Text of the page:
The 22nd Amendment sets a two-term limit on the office of the President. Should members of the other two branches follow the same rule?
Local self-governance is a proud American tradition. But in dire circumstances, cities face the dramatic option of ending their existence altogether.
On this day in 2010, the Supreme Court announced its ruling in Citizens United v. Federal Election Commission—a groundbreaking decision that continues to resonate in American politics and constitutional law.
On January 15, 1985, the U.S. Supreme Court ruled in New Jersey v. T.L.O., holding that public school administrators can search a student’s belongings if they have a reasonable suspicion of criminal activity.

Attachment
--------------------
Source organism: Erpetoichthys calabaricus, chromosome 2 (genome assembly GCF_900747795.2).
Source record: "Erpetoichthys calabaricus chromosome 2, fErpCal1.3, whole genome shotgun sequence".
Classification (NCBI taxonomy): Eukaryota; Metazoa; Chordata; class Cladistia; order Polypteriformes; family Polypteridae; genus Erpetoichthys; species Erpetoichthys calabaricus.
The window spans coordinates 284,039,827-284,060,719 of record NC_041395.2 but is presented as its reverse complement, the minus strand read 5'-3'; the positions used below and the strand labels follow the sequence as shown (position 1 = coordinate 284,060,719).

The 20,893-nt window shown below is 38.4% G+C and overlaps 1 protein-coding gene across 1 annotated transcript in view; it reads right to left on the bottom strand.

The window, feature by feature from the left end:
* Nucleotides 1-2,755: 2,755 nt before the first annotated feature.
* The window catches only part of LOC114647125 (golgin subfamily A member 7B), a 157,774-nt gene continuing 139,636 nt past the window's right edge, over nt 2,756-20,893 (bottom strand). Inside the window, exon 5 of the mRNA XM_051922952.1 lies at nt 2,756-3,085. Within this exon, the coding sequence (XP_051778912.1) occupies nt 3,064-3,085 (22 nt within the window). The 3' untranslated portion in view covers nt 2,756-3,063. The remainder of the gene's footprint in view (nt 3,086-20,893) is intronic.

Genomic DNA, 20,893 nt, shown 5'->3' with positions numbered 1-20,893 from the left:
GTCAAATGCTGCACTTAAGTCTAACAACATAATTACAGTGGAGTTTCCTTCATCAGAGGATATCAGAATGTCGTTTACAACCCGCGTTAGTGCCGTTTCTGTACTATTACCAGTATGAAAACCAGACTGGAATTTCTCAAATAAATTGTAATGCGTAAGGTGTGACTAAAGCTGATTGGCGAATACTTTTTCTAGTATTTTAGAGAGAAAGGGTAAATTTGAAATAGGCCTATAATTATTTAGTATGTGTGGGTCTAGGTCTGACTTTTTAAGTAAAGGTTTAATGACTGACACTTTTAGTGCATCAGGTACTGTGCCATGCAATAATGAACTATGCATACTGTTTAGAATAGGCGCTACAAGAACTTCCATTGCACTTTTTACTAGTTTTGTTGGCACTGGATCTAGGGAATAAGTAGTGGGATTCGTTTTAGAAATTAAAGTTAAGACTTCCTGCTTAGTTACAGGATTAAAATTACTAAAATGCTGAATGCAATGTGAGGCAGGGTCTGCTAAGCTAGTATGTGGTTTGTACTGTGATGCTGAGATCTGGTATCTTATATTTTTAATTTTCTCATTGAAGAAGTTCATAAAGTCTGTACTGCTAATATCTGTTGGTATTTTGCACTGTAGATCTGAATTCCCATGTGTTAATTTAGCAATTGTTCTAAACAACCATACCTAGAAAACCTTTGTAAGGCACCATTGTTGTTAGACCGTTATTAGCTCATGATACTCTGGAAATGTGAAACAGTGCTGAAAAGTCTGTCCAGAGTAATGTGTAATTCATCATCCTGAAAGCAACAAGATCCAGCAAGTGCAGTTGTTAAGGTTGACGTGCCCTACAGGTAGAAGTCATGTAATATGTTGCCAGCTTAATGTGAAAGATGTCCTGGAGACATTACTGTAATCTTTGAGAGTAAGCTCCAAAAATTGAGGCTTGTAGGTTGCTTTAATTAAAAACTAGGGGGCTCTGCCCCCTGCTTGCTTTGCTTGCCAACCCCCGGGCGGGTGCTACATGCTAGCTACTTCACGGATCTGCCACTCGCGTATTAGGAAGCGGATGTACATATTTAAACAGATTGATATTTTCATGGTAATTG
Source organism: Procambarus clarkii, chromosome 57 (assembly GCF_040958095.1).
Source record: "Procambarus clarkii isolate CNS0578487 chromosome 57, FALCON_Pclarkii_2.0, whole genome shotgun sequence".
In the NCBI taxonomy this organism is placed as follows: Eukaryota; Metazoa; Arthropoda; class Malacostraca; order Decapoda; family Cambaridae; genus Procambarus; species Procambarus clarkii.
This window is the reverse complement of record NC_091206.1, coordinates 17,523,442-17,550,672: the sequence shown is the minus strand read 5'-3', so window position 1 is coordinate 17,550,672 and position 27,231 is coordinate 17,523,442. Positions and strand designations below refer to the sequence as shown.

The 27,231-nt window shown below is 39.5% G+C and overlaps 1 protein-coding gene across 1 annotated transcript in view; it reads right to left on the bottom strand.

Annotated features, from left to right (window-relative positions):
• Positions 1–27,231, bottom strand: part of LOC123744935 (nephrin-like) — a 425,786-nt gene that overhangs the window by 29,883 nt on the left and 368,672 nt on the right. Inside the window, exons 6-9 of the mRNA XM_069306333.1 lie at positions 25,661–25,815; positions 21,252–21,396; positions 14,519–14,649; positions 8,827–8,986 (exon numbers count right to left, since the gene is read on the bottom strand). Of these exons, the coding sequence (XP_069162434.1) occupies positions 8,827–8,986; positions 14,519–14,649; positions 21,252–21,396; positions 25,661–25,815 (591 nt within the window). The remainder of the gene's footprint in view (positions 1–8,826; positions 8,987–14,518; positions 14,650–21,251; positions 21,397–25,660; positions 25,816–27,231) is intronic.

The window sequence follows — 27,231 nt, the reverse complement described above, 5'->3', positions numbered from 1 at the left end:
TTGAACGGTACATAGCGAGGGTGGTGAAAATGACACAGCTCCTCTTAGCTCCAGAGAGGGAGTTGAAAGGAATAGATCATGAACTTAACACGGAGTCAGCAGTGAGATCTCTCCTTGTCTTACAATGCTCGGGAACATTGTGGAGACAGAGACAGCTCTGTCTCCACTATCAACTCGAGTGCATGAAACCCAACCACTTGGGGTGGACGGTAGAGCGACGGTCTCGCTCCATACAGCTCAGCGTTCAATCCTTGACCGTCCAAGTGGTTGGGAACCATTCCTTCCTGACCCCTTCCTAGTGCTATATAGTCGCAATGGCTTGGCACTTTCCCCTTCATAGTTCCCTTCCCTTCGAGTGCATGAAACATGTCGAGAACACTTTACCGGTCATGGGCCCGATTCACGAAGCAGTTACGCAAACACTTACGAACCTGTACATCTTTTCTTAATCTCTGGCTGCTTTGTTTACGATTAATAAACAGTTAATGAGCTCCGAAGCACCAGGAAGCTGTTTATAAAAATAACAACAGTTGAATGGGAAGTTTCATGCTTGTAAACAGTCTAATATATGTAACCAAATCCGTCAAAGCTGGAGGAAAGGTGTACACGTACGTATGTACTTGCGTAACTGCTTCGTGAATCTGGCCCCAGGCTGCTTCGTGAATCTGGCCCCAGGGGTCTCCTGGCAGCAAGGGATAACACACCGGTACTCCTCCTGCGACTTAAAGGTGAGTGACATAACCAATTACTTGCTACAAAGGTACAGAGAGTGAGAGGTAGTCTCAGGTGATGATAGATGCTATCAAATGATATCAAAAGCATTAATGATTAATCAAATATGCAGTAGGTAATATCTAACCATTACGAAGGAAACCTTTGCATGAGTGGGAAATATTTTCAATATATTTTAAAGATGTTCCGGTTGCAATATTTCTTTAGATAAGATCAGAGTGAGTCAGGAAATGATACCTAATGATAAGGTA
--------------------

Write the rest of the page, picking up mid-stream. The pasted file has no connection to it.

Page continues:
On the heels of several executive actions to combat gun violence in the United States, the President will join CNN’s Anderson Cooper for a live discussion at George Mason University on Thursday night at 8 p.m. ET.
On Monday, the nation’s highest court declined to review a case from California about the value and First Amendment status of anonymous speech.
Fifty years ago today, President Lyndon B. Johnson signed into law the Voting Rights Act of 1965, taking an enormous step toward protecting the right to vote for all Americans.
The climate may be changing, but opposition to government regulation is not.
The post-Obergefell world is here, and it starts with a major ruling from the Equal Employment Opportunity Commission.
Chief Justice John Roberts retains his capacity to surprise in Williams-Yulee v. Florida Bar.